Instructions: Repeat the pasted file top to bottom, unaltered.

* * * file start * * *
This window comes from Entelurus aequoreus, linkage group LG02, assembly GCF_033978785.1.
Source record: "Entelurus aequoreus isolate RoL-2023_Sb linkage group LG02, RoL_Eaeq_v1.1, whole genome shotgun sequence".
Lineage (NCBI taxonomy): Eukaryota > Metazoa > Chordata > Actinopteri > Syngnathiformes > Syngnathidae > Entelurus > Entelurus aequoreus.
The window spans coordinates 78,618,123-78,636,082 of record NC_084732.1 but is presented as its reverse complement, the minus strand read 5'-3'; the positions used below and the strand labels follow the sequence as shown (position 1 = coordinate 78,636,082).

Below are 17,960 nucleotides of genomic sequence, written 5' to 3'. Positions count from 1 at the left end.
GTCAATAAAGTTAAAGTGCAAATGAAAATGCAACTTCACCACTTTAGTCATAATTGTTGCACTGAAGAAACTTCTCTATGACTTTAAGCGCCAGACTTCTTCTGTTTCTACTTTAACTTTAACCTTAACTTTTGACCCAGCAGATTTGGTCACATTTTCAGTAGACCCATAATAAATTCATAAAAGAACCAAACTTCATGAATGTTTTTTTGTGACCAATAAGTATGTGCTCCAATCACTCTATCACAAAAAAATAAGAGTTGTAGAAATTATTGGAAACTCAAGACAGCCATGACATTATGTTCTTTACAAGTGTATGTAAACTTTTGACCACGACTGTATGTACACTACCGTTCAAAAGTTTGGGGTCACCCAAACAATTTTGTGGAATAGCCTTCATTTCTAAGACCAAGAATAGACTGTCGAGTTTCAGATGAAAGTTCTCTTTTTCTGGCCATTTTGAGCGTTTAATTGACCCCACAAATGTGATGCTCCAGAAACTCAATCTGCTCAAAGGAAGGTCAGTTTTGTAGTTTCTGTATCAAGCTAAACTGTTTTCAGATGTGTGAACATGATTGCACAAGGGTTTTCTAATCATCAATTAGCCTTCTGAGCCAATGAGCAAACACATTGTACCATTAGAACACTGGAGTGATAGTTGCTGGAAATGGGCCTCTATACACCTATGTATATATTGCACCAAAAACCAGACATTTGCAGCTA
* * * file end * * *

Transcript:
This window comes from Entelurus aequoreus, linkage group LG02, assembly GCF_033978785.1.
Source record: "Entelurus aequoreus isolate RoL-2023_Sb linkage group LG02, RoL_Eaeq_v1.1, whole genome shotgun sequence".
Lineage (NCBI taxonomy): Eukaryota > Metazoa > Chordata > Actinopteri > Syngnathiformes > Syngnathidae > Entelurus > Entelurus aequoreus.
The window spans coordinates 78,618,123-78,636,082 of record NC_084732.1 but is presented as its reverse complement, the minus strand read 5'-3'; the positions used below and the strand labels follow the sequence as shown (position 1 = coordinate 78,636,082).

Below are 17,960 nucleotides of genomic sequence, written 5' to 3'. Positions count from 1 at the left end.
GTCAATAAAGTTAAAGTGCAAATGAAAATGCAACTTCACCACTTTAGTCATAATTGTTGCACTGAAGAAACTTCTCTATGACTTTAAGCGCCAGACTTCTTCTGTTTCTACTTTAACTTTAACCTTAACTTTTGACCCAGCAGATTTGGTCACATTTTCAGTAGACCCATAATAAATTCATAAAAGAACCAAACTTCATGAATGTTTTTTTGTGACCAATAAGTATGTGCTCCAATCACTCTATCACAAAAAAATAAGAGTTGTAGAAATTATTGGAAACTCAAGACAGCCATGACATTATGTTCTTTACAAGTGTATGTAAACTTTTGACCACGACTGTATGTACACTACCGTTCAAAAGTTTGGGGTCACCCAAACAATTTTGTGGAATAGCCTTCATTTCTAAGACCAAGAATAGACTGTCGAGTTTCAGATGAAAGTTCTCTTTTTCTGGCCATTTTGAGCGTTTAATTGACCCCACAAATGTGATGCTCCAGAAACTCAATCTGCTCAAAGGAAGGTCAGTTTTGTAGTTTCTGTATCAAGCTAAACTGTTTTCAGATGTGTGAACATGATTGCACAAGGGTTTTCTAATCATCAATTAGCCTTCTGAGCCAATGAGCAAACACATTGTACCATTAGAACACTGGAGTGATAGTTGCTGGAAATGGGCCTCTATACACCTATGTATATATTGCACCAAAAACCAGACATTTGCAGCTA